#1
2 months of drying on a tele body, 8-15 light mist coats sanded every 2-3 coats- behlen nitro.

I can still dent it with my nail using a bit of force
in comparison to my rock solid (likely poly or acrylic) ltd impossible to nail dent...

How strong is nitro supposed to be when fully cured?
Gear:
ESP LTD MH-1000
ESP EDWARDS LP-92CD
Shchecter ATX Blackjack
Fender Deluxe Stratocaster (H-S-S)
Last edited by sehnomatic at Jun 14, 2013,
#2
It's pretty weak. I'm not sure if I could dent mine with a nail (I'm not gonna try) but I've definitely dented it with little to no impact.
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#3
Nitro takes a long time to cure, which is why manufacturers don't like using it. FWIW, the nitro finish on my guitars seems to be fairly hard.
#4
Notice how old guitars wear differently/quicker when they used to use Nitro all the time?
Yeah.
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#5
With all of my strength able to but a little ding on the finish (Under the pick guard area)

the guitar was in a closet for those 2 montha meaning air circulation wasn't great.
Since it is now relatively hard, I'll hang it in front of a window maybe 1 week each side. HopAefully it'll get harder
Gear:
ESP LTD MH-1000
ESP EDWARDS LP-92CD
Shchecter ATX Blackjack
Fender Deluxe Stratocaster (H-S-S)
#6
Quote by sehnomatic
2 months of drying on a tele body, 8-15 light mist coats sanded every 2-3 coats- behlen nitro.

I can still dent it with my nail using a bit of force
in comparison to my rock solid (likely poly or acrylic) ltd impossible to nail dent...

How strong is nitro supposed to be when fully cured?
Possibly a very long time to cure fully. Part of it involves the temperature range of the thinner you used. Thinners for high temps, have more "******er" in them. This is a slower drying group of solvents, added to increase flow out, and prevent "blushing". Blush happens when lacquer dries too quickly and absorbs water for the atmosphere. (High humidity days are bad for doing nitro work).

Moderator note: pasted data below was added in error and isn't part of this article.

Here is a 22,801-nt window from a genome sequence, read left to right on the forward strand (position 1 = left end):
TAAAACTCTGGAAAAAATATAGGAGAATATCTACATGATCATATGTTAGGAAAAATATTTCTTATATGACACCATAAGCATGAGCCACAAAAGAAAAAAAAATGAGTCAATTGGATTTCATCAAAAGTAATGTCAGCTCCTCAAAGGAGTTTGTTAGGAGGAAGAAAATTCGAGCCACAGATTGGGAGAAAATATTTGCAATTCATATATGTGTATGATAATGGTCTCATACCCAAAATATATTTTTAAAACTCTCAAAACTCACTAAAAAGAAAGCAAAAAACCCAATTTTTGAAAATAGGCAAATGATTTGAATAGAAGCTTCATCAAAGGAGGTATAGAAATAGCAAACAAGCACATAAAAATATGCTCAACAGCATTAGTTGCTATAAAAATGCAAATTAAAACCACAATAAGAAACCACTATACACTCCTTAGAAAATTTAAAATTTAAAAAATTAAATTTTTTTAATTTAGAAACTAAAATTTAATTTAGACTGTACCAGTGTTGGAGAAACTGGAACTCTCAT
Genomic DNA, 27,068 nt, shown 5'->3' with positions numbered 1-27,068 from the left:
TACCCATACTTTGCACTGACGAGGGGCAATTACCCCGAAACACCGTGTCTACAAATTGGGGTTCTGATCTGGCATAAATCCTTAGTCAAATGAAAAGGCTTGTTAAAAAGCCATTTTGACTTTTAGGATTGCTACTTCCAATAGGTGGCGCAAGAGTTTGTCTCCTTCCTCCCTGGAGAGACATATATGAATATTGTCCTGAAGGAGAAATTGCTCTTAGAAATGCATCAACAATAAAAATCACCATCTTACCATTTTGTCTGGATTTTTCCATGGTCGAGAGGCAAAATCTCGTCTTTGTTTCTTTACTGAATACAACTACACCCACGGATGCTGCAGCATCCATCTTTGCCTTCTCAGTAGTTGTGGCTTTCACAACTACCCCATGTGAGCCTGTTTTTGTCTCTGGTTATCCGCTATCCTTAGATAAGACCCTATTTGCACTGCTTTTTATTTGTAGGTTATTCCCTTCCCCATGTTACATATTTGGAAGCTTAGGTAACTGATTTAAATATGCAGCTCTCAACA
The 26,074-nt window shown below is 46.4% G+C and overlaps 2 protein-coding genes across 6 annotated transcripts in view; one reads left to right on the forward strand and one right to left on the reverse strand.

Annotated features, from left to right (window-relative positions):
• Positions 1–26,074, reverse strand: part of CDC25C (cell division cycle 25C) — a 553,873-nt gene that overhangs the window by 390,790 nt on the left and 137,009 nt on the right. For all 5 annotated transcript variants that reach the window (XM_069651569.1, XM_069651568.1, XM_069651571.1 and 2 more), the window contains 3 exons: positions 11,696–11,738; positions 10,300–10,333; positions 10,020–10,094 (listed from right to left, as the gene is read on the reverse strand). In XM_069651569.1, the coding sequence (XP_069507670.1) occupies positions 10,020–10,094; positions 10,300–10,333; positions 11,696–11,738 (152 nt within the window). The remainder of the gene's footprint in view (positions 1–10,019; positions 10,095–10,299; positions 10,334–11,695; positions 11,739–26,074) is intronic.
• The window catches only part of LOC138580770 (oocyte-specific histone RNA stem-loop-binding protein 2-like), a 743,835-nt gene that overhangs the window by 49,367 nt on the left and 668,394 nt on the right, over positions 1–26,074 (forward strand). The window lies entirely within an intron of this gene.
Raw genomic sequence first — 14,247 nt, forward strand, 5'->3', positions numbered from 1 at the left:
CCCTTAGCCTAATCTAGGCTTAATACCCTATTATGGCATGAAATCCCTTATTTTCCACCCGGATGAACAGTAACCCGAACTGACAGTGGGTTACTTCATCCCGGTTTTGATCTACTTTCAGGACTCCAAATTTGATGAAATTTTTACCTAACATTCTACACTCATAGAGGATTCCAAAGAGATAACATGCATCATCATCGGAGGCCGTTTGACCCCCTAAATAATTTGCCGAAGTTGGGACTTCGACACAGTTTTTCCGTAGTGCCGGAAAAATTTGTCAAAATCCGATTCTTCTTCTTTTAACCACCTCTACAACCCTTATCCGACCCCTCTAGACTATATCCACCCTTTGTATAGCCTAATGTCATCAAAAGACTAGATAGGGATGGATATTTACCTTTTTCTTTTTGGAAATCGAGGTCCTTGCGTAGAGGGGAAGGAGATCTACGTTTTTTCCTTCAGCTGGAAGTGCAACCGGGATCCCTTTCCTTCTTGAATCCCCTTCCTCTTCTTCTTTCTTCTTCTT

Nitro is a very thin film and brittle paint. Hence it's easy to ding. The film thickness of modern poly finishes is probably near triple that of lacquer, coat for coat.

Most all paints enjoy being force dried to one degree or another. The sun is an excellent source of infrared energy. You could leave it sit outside in short bursts on a sunny day.

Nitro is basically a lousy paint to deal with. It's temperamental, it doesn't age well, and for spot repairs, (in auto body work), if you add too much ******er, it eats into the lower strata of the job, (body filler, primer, surfacing putty), and causes checking. On automobiles that were even finished with acrylic lacquers, repainting is usually done with acrylic enamel.

I appreciate the "authenticity" aspect of a lacquer finish. But, it's no longer used in industry for a number of very good reasons.

Without starting and huge ruckus, and this is only my opinion, a nitro finish would be more appropriate for acoustic instruments, because of it's thin film. Polyurethane and polyester probably do dampen the vibration of an acoustics soundboard, but I have some doubt if a solid body electric reaps as much benefit from a lacquer.

Hard core acoustic luthiers use oil finishes, thinned shellac, and other things, in the belief that even nitro lacquer dampens wood vibration too much. But like I said, that crew is very, very, hard core..



The site software wouldn't let me type out the name of this product....
Last edited by Captaincranky at Jun 15, 2013,